Will the IIA Redraw the Lines of Defense? Richard Chambers.
Good governance is part of art, part science, and probably a bit luck and magic. But the payoff when it is achieved is an organization that consistently achieves goals, serves stakeholder interests, supports long-term value creation, and nurtures a healthy culture.
The problem is that there can be no one-size-fits-all approach. Each organization faces unique risks, challenges, and opportunities that add variability to the struggle. But the importance of finding the right combination of rules, practices, controls, structures, and processes that support good governance is worth the effort. Not surprisingly, many tools and models have been developed over the years to explain or promote best practices that position organizations to succeed.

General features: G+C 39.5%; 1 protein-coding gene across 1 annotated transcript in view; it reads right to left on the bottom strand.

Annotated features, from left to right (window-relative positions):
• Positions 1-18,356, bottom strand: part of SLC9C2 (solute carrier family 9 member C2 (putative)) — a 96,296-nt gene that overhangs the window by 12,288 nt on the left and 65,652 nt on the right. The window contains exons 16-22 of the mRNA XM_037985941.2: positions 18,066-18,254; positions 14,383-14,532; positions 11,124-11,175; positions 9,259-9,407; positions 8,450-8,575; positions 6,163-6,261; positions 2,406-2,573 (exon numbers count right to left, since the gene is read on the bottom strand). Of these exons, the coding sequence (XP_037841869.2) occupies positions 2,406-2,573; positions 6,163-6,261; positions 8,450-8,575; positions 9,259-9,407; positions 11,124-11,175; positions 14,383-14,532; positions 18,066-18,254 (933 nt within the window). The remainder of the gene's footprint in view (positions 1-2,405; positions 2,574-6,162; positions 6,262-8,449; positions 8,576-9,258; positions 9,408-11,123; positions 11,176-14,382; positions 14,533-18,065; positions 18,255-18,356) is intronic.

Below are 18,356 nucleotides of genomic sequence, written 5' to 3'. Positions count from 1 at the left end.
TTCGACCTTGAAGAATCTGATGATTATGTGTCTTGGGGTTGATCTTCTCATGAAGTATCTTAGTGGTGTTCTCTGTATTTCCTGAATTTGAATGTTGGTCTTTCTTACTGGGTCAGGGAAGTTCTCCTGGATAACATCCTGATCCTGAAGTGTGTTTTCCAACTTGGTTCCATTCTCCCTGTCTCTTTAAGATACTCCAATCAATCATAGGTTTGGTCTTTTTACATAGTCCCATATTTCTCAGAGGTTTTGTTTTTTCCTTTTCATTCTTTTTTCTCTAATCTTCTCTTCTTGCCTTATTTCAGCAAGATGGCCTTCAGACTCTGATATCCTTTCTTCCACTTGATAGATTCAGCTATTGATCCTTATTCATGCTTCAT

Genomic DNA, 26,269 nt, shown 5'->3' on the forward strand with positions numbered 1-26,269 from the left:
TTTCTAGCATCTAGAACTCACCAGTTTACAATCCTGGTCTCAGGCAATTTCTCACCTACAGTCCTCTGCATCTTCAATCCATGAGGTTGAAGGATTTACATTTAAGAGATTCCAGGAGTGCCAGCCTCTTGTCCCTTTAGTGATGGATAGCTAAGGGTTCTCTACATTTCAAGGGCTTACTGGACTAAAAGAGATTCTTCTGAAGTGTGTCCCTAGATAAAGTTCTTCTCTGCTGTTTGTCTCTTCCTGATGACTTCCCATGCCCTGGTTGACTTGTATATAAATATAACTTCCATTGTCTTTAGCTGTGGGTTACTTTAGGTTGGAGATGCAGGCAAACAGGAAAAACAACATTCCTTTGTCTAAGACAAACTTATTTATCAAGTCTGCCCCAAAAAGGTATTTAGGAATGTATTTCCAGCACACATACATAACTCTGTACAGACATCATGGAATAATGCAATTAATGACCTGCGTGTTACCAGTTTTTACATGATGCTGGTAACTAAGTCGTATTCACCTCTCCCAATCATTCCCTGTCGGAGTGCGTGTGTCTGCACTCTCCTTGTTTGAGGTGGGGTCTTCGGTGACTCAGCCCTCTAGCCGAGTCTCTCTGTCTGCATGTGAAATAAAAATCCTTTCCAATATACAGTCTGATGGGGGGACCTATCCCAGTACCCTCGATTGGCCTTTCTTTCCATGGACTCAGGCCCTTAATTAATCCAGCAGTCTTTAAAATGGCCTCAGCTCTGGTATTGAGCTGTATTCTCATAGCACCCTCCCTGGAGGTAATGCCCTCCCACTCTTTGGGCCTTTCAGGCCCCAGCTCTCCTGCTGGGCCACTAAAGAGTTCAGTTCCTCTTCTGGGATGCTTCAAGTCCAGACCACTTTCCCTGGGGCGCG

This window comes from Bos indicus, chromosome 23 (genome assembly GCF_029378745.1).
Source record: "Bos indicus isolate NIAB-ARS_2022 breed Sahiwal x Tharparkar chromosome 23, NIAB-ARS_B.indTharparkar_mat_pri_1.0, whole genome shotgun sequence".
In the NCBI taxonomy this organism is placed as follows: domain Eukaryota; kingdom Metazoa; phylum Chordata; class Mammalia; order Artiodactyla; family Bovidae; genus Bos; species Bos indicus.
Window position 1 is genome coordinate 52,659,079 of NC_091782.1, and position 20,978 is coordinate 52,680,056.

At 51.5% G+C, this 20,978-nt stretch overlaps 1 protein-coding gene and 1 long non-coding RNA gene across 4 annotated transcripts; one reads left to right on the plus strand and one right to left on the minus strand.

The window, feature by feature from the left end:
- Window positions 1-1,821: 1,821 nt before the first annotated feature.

One model that has gained widespread acceptance and popularity is the Three Lines of Defense. Over more than two decades, myriad organizations have embraced the model, attracted by its simplicity in describing risk-management and control responsibilities in three separate ”lines” – one that owns and manages risks (first line), one that supports risk management (second line), and one that provides independent audit assurance and insight (third line).
The time has come to take a new look at the Three Lines of Defense and give the trusted instrument a 21st century makeover. There is an ongoing yearlong project, which will result in a new IIA position paper on the subject, expected in the second half of 2019.